6. #6 Treban
    March 31, 2006

    I read the first two posts listed and have to say in many regards I disagree with both for two reasons. First, I think it is important that we limit the labor pool so the cost of labor goes up. For this to be truly effective we would need a major overhaul of the insane trade policies started by Reagan and continued by every president since. But the basic premise that illegals do work that Americans won’t is just plain wrong. If you pay a reasonable wage, Americans will bloody well do anything. Second, illegal immigrants are a slap in the face of legal immigrants who have to go through years of paperwork, classes and many other challenges. They have to prove repeatedly that they want to be – Americans.

  7. #7 Jim Lippard
    March 31, 2006

    Looks like the same point and comparison I made to the war on drugs has been made at Catallarchy, in more detail.

  8. #8 KathyBritain
    April 1, 2006

    I agree fully with Troy. A melting pot of cultures is a good thing. Except when it becomes so overwhelming that resources can’t keep up or when the illegal immigrants start making demands that your city, state and/or nation change its laws to accommodate them, many choosing not to acclimate themselves to a different way of life. I am not saying the immigrants have to fully immerse themselves into American culture. Following our laws would be a good start.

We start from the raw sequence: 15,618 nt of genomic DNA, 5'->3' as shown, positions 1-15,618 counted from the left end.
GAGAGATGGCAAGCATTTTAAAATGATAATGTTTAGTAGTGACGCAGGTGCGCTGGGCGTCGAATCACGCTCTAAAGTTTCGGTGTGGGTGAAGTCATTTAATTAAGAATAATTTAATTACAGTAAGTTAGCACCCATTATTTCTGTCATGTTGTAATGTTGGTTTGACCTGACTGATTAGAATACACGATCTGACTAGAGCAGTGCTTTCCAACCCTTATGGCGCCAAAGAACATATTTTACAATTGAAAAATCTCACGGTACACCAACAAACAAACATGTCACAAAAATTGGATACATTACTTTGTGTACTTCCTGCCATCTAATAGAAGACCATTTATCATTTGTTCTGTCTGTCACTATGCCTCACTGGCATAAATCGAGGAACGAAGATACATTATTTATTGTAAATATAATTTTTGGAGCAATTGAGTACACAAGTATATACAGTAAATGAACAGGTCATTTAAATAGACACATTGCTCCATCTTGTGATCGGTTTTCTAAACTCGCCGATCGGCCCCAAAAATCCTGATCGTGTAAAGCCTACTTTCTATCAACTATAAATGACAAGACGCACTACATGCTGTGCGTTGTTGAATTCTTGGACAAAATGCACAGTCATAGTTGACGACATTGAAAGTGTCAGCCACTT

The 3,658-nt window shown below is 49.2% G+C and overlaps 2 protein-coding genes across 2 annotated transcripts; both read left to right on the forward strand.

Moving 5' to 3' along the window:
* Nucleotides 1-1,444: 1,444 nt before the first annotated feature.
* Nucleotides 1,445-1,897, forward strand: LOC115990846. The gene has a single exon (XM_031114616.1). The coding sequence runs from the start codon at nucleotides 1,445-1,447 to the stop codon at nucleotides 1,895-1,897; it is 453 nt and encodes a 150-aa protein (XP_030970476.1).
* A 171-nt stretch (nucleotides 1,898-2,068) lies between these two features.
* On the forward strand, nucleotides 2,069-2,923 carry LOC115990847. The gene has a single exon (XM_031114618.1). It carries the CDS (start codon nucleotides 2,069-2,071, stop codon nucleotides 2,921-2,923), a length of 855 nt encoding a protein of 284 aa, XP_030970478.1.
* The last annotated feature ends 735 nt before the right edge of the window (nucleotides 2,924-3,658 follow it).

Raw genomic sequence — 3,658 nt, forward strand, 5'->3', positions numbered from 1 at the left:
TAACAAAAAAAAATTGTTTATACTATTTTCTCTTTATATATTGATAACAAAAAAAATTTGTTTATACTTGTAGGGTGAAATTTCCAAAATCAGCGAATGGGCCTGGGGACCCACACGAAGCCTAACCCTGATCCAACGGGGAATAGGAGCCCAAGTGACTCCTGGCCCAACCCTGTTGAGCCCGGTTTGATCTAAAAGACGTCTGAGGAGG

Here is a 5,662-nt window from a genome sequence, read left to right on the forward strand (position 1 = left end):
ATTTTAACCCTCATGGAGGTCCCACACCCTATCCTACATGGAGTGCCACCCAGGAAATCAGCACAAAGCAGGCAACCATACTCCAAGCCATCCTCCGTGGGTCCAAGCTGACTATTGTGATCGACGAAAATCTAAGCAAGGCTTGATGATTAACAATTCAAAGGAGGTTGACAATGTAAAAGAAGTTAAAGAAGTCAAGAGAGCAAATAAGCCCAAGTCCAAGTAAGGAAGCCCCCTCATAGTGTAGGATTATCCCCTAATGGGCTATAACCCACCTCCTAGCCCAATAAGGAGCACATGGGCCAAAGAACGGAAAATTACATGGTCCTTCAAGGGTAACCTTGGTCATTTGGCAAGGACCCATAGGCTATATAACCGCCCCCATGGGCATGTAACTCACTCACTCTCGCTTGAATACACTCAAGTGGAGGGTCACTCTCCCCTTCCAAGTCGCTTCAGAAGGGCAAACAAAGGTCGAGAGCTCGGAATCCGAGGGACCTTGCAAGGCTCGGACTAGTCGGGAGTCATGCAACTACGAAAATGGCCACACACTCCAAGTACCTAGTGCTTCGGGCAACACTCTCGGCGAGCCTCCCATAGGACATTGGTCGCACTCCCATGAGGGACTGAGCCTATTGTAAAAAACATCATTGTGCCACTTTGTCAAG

For example: Is it fair to require the naturalized Americans and the legal immigrants to have to have a valid driver’s license and insurance but to request that this requirement be waived for the illegal immigrants? Yes, we actually have representatives trying to pass bills to this effect.

    This is where public furor comes in. Legal immigrants who have worked hard and waited years to become legal are seeing new people come in and demanding instant gratification.
    The many illegal immigrants, in recent years, are choosing not to become “Americanized”. They want to bring their whole way of life with them from Mexico. That’s not a bad thing except….

    90% of my coworkers are Mexican (about 15 people). Been in the States 15+ years. Most of them refuse to speak English but can understand it. Last year two of my coworkers took their teenage kids out of high school (10th and 11th grades) and told them to go get jobs. They said that any further education was not necessary. They told me that when they were living in Mexico many people stopped going to school by the 8th grade.

    What will be the long term effect? As a nation our education is already suffering. In Southern California we are seeing culture clashes in the schools. People in California are upset thinking that the illegals are trying to turn California into an extension of Mexico and some of our politicians are trying to help them.

  9. #9 Matthew
    April 1, 2006

    I agree more with Kuznicki here. I don’t like Sandefur’s cultural and philosophy arguments. I think the idea of indoctrination is wrong to begin with, and I think he overstates how much of a shared ideological heritage we actually have. As for cultural reasons, he pointed out lingual differences. But monolingualism is a historical exception; almost all people through all time were multilingual. And our country has no official language like most.